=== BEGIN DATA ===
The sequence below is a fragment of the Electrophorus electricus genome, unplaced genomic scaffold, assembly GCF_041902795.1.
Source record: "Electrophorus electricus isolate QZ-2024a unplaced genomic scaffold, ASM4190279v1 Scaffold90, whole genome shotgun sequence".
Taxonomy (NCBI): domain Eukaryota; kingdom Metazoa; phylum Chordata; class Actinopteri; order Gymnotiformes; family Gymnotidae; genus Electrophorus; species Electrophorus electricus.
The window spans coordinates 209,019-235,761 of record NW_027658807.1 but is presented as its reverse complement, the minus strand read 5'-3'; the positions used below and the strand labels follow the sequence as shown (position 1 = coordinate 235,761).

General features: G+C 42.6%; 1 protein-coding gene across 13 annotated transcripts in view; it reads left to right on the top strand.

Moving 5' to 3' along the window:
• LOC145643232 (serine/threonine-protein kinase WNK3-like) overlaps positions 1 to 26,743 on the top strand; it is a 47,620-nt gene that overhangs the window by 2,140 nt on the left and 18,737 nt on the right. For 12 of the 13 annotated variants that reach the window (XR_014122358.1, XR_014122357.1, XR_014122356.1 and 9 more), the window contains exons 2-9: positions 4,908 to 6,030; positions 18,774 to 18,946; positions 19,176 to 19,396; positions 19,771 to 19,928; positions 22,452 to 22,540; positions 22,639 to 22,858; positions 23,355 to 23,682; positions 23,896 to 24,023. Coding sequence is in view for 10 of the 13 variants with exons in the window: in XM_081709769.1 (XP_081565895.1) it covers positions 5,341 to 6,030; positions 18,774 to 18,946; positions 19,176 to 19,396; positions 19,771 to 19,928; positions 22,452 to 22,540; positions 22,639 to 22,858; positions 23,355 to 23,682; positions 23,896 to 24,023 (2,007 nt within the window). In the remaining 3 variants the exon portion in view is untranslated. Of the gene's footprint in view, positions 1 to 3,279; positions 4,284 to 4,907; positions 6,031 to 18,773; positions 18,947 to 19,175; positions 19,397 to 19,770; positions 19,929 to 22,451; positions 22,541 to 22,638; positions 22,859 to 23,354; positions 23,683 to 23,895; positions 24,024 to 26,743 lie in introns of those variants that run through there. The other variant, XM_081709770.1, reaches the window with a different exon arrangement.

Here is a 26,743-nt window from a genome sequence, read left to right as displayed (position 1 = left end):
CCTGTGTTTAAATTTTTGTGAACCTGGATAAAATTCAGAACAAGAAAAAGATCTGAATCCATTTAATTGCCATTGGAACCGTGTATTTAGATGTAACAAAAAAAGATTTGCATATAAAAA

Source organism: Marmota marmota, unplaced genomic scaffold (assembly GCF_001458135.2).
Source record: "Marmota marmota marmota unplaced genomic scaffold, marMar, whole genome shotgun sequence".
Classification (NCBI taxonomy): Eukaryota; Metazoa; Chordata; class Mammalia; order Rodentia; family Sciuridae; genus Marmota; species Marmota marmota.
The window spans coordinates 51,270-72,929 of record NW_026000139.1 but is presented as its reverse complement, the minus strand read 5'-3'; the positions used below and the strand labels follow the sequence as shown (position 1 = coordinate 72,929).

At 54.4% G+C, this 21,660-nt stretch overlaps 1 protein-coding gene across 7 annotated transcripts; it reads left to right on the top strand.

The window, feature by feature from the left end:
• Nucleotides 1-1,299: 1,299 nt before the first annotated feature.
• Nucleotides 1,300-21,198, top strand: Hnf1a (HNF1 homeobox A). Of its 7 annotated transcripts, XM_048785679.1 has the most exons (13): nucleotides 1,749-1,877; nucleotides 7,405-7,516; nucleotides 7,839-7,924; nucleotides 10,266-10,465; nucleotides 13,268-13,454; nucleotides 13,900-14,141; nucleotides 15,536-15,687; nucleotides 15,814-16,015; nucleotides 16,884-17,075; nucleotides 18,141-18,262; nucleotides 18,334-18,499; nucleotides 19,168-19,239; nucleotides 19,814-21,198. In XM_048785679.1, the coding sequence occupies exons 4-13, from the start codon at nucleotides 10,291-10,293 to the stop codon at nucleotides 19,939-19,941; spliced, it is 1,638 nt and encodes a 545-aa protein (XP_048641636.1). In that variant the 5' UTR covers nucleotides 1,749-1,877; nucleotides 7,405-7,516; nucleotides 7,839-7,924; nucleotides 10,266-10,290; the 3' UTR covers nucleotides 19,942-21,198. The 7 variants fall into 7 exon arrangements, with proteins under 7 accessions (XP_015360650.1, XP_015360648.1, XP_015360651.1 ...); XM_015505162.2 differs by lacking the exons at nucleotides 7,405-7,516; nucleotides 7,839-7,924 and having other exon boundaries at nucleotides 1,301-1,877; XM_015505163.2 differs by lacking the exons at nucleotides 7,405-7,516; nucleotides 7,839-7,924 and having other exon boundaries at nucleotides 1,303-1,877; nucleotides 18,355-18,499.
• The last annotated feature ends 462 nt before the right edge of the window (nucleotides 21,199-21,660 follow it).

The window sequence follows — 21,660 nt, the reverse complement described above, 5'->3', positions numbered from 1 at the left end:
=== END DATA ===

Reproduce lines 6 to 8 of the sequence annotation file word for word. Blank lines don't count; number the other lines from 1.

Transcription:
Moving 5' to 3' along the window:
• LOC145643232 (serine/threonine-protein kinase WNK3-like) overlaps positions 1 to 26,743 on the top strand; it is a 47,620-nt gene that overhangs the window by 2,140 nt on the left and 18,737 nt on the right. For 12 of the 13 annotated variants that reach the window (XR_014122358.1, XR_014122357.1, XR_014122356.1 and 9 more), the window contains exons 2-9: positions 4,908 to 6,030; positions 18,774 to 18,946; positions 19,176 to 19,396; positions 19,771 to 19,928; positions 22,452 to 22,540; positions 22,639 to 22,858; positions 23,355 to 23,682; positions 23,896 to 24,023. Coding sequence is in view for 10 of the 13 variants with exons in the window: in XM_081709769.1 (XP_081565895.1) it covers positions 5,341 to 6,030; positions 18,774 to 18,946; positions 19,176 to 19,396; positions 19,771 to 19,928; positions 22,452 to 22,540; positions 22,639 to 22,858; positions 23,355 to 23,682; positions 23,896 to 24,023 (2,007 nt within the window). In the remaining 3 variants the exon portion in view is untranslated. Of the gene's footprint in view, positions 1 to 3,279; positions 4,284 to 4,907; positions 6,031 to 18,773; positions 18,947 to 19,175; positions 19,397 to 19,770; positions 19,929 to 22,451; positions 22,541 to 22,638; positions 22,859 to 23,354; positions 23,683 to 23,895; positions 24,024 to 26,743 lie in introns of those variants that run through there. The other variant, XM_081709770.1, reaches the window with a different exon arrangement.

Here is a 26,743-nt window from a genome sequence, read left to right as displayed (position 1 = left end):